In this Lithuanians are an exemplary case. They shut down their Ignalinskaya Atomic Energy Station (as a precondition for joining the EU) which the Soviets had so thoughtfully built for them to last into the 2030s. Instead, they are renting a Norwegian natural gas regasification terminal, parked at Klaipeda and called "Independence", for $189,000 per day. They sometimes use this terminal to buy natural gas from Americans... who in turn buy it from the Russians, filling up at a gas terminal around the corner in that selfsame Leningrad region and marking it up 100%. But mostly they just import electricity from neighboring Belarus, where Rosatom just fired up a new nuclear power plant located a short distance from the now defunct Ignalinskaya AES.
In any case, getting back to the European Parliament and their battle against all things Russian, the new report calls on the European Union to exert pressure on Russia to prevent Moscow's meddling in the affairs of EU's eastern and southern member-states. To this end, Brussels should become the single unified center for making decisions with regard to all things anti-Russian. In particular, the EU should be poised to refuse to recognize the results of the Russian State Duma election (which will be held over the next few days), to invest in weapons systems that would make the Russians think twice before invading and, of course, to think up some more sanctions.
But perhaps most importantly, the report calls on European institutions to develop a strategy for lessening the European Union's dependence on Russian resources, energy resources in particular, and on Russian nuclear energy technologies. In this context, in the opinion of the report's authors, NordStream2 increases the risks of "Russian dominance" and should not enter service in spite of the facts that the situation with natural gas in Europe is most dire, that it has already been built or that Gazprom is planning for it to enter into service this December.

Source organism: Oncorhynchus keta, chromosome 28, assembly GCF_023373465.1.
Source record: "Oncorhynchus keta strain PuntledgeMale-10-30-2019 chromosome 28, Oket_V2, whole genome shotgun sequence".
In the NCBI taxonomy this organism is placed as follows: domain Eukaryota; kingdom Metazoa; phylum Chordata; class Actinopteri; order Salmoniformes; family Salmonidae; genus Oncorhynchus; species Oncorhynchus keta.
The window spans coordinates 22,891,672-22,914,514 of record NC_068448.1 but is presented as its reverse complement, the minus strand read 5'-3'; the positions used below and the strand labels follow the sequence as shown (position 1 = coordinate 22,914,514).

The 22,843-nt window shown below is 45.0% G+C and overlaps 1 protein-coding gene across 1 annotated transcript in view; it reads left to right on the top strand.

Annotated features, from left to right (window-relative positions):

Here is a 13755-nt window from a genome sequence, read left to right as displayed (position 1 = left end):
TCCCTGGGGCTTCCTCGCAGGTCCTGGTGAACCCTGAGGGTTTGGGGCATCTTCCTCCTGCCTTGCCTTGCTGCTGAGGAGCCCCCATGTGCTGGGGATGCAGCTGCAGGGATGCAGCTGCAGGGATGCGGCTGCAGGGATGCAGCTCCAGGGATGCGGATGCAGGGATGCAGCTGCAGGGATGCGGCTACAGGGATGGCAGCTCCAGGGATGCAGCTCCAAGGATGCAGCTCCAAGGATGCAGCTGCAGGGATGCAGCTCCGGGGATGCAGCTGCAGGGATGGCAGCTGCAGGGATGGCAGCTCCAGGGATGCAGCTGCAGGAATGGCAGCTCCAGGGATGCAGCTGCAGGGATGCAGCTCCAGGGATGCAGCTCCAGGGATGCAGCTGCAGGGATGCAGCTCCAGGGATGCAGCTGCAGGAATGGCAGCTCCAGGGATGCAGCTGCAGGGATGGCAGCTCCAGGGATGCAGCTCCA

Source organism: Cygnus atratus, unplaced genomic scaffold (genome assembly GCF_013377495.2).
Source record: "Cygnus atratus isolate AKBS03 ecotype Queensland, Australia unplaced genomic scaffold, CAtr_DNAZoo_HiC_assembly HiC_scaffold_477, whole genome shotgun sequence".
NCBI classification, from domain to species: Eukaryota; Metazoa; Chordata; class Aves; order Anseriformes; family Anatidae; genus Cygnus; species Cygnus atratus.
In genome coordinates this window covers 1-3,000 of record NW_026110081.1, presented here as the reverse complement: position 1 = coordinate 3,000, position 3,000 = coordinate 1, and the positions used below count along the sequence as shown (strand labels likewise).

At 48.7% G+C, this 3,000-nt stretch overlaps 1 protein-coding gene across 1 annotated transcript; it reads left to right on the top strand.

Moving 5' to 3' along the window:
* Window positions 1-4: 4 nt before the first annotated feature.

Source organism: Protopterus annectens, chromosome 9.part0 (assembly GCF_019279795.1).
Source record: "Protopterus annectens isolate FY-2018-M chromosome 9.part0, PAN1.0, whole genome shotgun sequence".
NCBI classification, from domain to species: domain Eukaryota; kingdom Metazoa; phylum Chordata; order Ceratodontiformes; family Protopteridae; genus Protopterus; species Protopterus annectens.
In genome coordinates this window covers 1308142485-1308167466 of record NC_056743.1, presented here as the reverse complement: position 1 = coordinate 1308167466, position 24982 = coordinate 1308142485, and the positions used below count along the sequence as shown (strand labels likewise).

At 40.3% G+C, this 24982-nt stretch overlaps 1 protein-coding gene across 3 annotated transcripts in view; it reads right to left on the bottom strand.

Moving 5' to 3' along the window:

This makes perfect sense, because the current huge spike in the spot price of natural gas in Europe is obviously all Gazprom's fault (if not directly Vladimir Putins)—for failing to voluntarily increase export gas flow above the contractually agreed-upon amount. This is a wonderful argument if one's prime directive is to blame Russia for everything that's wrong with the world, but beyond that there are a few other reasons for the chaos.
Over the past two years Western central banks have printed a lot of money but Western economies have failed to produce corresponding quantities of goods and services. Therefore, anybody offering a huge bundle of dollars or euros for something actually useful, such as natural gas, is likely to get punched in the face. Keeping innocent Europeans from freezing to death in their homes is one thing, but helping feed a speculative frenzy in an increasingly worthless currency is quite another.
Alas, the European Union is no longer a prime destination for natural gas. The prices in Asia are 10 to 20% higher and so all LNG tankers go to Asian rather than to European natural gas hubs. The big difference is not even the price but the fact that Southeast Asian economies have quite a lot more to offer in exchange for the natural resources they consume than the European Union does, a good half of which produces hardly anything at all.
Over the past many years the European Union has discriminated against Russia in general and Gazprom in particular in various ways under the guise of furthering free competition, neglecting the fact that when it comes to securing reasonably priced and reliable gas supplies there is no alternative to Gazprom, making it a natural monopoly par excellence. Consequently, in their efforts to construct a buyer's market for natural gas, the Europeans have succeeded in doing the exact opposite.
Last but not least, Europe's headlong plunge into renewables has resulted in very high energy prices and has wrecked its competitiveness in the world markets. Of course, European elites are incapable of acquiescing to this fact, and so their only recourse is to blame the Russians. Perhaps at some point a critical mass of European voters will realize that, in fact, it is the Russians that are attempting to keep them alive whereas their own elites don't care whether they live or die as long as Greta Tunberg is happy and vote out the greenie-meanies; only time will tell.
The Russians, of course, are far from blameless. Instead of crumbling under Western pressure as was expected of them by their self-appointed Western betters, they plotted and schemed and managed to organize for the collective West a sort of natural gas Stalingrad that is sure to teach it an important lesson, of the same kind they had taught Europe under the Teutonic knights in 1242, Europe under Napoleon in 1812 and, again, Europe under Hitler in 1942. As the saying goes, repetition is the key to learning.
Original text and readers comments here.